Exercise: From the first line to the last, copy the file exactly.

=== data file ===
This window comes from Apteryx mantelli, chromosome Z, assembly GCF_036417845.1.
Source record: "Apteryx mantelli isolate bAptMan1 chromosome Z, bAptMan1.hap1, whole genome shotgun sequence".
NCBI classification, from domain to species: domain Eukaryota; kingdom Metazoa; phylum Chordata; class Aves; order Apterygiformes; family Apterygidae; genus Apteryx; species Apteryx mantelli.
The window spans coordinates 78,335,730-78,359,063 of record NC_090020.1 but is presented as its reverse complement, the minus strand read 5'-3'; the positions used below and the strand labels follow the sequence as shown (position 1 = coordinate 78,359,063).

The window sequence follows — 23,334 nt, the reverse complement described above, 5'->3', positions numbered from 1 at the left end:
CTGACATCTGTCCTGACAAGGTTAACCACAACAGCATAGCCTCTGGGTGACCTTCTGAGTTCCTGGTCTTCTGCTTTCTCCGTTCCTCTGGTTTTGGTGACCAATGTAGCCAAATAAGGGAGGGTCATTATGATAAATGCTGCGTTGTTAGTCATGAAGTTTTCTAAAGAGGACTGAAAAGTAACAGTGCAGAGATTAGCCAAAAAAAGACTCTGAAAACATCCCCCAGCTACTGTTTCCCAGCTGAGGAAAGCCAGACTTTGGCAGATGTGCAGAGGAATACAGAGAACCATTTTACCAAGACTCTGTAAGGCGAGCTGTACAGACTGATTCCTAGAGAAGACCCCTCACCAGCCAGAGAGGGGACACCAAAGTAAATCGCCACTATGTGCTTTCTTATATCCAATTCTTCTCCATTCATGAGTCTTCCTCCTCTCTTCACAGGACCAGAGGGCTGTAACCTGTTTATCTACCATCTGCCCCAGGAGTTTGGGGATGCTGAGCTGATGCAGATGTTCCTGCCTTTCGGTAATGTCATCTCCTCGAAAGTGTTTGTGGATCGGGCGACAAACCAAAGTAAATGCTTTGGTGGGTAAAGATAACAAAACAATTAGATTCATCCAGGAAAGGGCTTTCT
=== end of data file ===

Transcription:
This window comes from Apteryx mantelli, chromosome Z, assembly GCF_036417845.1.
Source record: "Apteryx mantelli isolate bAptMan1 chromosome Z, bAptMan1.hap1, whole genome shotgun sequence".
NCBI classification, from domain to species: domain Eukaryota; kingdom Metazoa; phylum Chordata; class Aves; order Apterygiformes; family Apterygidae; genus Apteryx; species Apteryx mantelli.
The window spans coordinates 78,335,730-78,359,063 of record NC_090020.1 but is presented as its reverse complement, the minus strand read 5'-3'; the positions used below and the strand labels follow the sequence as shown (position 1 = coordinate 78,359,063).

The window sequence follows — 23,334 nt, the reverse complement described above, 5'->3', positions numbered from 1 at the left end:
CTGACATCTGTCCTGACAAGGTTAACCACAACAGCATAGCCTCTGGGTGACCTTCTGAGTTCCTGGTCTTCTGCTTTCTCCGTTCCTCTGGTTTTGGTGACCAATGTAGCCAAATAAGGGAGGGTCATTATGATAAATGCTGCGTTGTTAGTCATGAAGTTTTCTAAAGAGGACTGAAAAGTAACAGTGCAGAGATTAGCCAAAAAAAGACTCTGAAAACATCCCCCAGCTACTGTTTCCCAGCTGAGGAAAGCCAGACTTTGGCAGATGTGCAGAGGAATACAGAGAACCATTTTACCAAGACTCTGTAAGGCGAGCTGTACAGACTGATTCCTAGAGAAGACCCCTCACCAGCCAGAGAGGGGACACCAAAGTAAATCGCCACTATGTGCTTTCTTATATCCAATTCTTCTCCATTCATGAGTCTTCCTCCTCTCTTCACAGGACCAGAGGGCTGTAACCTGTTTATCTACCATCTGCCCCAGGAGTTTGGGGATGCTGAGCTGATGCAGATGTTCCTGCCTTTCGGTAATGTCATCTCCTCGAAAGTGTTTGTGGATCGGGCGACAAACCAAAGTAAATGCTTTGGTGGGTAAAGATAACAAAACAATTAGATTCATCCAGGAAAGGGCTTTCT